EU launches observer mission in Armenia
Moscow sees the unarmed civilian mission as an attempt to undermine Russia’s position in the South Caucasus.
The European Union has officially launched a monitoring mission in Armenia to ensure stability in areas bordering Azerbaijan. It has a staff of 100, with 50 unarmed observers on the ground.
Armenia's strategic ally Russia, whose relations with the West are at a nadir due to its invasion of Ukraine, resents what it calls a “clear geopolitical move.”
The objectives of the mission are “to contribute to stability in the border areas of Armenia, build confidence and human security in conflict-affected areas, and ensure an environment conducive to the normalization efforts between Armenia and Azerbaijan supported by the EU.”
EU monitoring was first proposed after the escalation on the Armenian-Azerbaijani border in mid-September, which led to more than 300 deaths on both sides.
A previous, limited, iteration of the EU mission consisted of 40 monitors and operated for a term of two months, from October 20 to December 19, 2022.
The longer-term mission was announced on January 23. It drew an angry reaction from Russia, which went so far as to allude to a possible confrontation between the unarmed EU observers in Armenia and Russia’s peacekeepers in Nagorno-Karabakh.
The EU mission’s operational headquarters will be in Yeghegnadzor, in south-eastern Armenia, near the resort town of Jermuk, which was attacked by Azerbaijani drones and missiles during the escalation in September.
Armenian Prime Minister Nikol Pashinyan expressed hope that the mission would help strengthen peace and stability at a February 21 meeting with Civilian Operations Commander Stefano Tomat and Head of Mission Markus Ritter.
EU High Representative for Foreign Affairs and Security Policy Josep Borrell welcomed the news in a tweet on the same day. “We launched the EU Mission in Armenia #EUMA, which is now operational and conducted its first patrol today. #EUMA will contribute to human security, build confidence on the ground and support EU efforts in the peace process between Armenia and Azerbaijan,” Borrell wrote.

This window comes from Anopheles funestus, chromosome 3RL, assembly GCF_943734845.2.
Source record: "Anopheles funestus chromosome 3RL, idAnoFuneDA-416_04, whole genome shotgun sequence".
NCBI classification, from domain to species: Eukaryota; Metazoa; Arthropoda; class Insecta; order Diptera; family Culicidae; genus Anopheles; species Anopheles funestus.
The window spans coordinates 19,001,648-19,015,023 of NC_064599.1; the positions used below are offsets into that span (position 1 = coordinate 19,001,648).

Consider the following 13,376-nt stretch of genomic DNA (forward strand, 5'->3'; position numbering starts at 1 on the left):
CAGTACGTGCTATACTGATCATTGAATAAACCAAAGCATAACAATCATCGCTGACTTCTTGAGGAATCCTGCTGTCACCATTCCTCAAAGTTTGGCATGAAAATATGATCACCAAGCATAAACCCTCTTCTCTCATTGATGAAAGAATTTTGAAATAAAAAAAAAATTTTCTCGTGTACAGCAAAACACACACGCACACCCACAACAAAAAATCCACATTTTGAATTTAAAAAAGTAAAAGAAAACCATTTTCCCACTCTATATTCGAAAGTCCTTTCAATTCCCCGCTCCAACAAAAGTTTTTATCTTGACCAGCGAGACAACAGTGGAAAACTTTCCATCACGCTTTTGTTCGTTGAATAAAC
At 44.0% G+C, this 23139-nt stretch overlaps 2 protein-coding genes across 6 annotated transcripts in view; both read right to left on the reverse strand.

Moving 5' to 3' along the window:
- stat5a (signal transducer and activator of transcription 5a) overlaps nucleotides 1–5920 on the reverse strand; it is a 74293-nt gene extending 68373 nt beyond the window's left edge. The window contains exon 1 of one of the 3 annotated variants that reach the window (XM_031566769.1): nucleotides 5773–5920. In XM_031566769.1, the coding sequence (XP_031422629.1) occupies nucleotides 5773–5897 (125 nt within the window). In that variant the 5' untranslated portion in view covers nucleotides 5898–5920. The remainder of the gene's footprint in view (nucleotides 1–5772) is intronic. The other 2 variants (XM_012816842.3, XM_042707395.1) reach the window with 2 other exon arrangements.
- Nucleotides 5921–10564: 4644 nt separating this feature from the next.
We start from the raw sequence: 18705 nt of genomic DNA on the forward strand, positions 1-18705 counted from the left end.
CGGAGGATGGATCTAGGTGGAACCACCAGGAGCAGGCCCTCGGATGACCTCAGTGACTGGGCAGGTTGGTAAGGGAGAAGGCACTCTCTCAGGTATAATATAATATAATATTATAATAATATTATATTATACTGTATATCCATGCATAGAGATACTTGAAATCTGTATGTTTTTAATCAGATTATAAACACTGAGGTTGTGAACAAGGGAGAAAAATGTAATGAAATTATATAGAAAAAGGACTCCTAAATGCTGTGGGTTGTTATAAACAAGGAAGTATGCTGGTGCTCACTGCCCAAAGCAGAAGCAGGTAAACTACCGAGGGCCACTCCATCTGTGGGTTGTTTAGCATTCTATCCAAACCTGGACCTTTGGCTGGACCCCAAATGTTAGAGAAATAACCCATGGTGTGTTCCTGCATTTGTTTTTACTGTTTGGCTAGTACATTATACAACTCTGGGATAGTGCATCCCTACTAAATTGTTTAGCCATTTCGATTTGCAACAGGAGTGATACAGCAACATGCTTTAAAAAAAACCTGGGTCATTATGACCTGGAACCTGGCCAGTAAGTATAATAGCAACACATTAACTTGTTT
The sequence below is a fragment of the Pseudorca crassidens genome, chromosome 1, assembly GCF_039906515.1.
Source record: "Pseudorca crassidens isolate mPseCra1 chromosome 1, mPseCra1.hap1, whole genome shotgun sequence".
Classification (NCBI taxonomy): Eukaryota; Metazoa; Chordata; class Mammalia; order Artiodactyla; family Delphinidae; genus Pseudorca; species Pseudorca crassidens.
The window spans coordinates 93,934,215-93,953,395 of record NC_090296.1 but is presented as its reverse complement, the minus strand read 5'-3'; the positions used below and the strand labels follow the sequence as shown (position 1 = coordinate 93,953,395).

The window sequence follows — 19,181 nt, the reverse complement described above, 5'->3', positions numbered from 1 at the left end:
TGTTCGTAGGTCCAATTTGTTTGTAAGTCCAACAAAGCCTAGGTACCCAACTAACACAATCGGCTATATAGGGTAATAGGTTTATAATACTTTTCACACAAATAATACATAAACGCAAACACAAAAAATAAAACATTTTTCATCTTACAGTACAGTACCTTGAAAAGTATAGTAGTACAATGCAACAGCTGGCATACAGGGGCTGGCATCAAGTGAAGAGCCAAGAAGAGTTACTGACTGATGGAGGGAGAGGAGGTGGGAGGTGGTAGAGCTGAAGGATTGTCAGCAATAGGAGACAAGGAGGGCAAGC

Despite EU and Armenian assurances that the mission is not directed “against” anyone, the news of the official launch drew further angry reaction from Moscow. “This is not the first time we have seen the European Union and the West as a whole seeking to gain a foothold in our ally Armenia by whatever means. We see in these attempts an exclusively geopolitical background, far from the interests of a real normalization of relations in the Transcaucasus,” Russian Foreign Ministry spokeswoman Maria Zakharova told a briefing on February 20.
Later, Russian Deputy Foreign Minister Mikhail Galuzin told EU Special Representative for the South Caucasus Toivo Klaar by phone that Moscow views the mission as a bid to “squeeze Russia out of the region and weaken its historical role as the main guarantor of security.”
Another of Russia’s objections is that it “ignores” Baku’s negative position towards the mission’s deployment.
Arsen Kharatyan, a former advisor to Prime Minister Pashinyan, said the mission was a great opportunity for Armenia. “Official Yerevan must make every effort to ensure the successful work of the mission. This is a serious opportunity to improve the security situation in our country, it would be unforgivable to miss it,” Kharatyan wrote on his Facebook page.
Arshaluis Mgdesyan is a journalist based in Yerevan.
Sign up for Eurasianet's free weekly newsletter. Support Eurasianet: Help keep our journalism open to all, and influenced by none.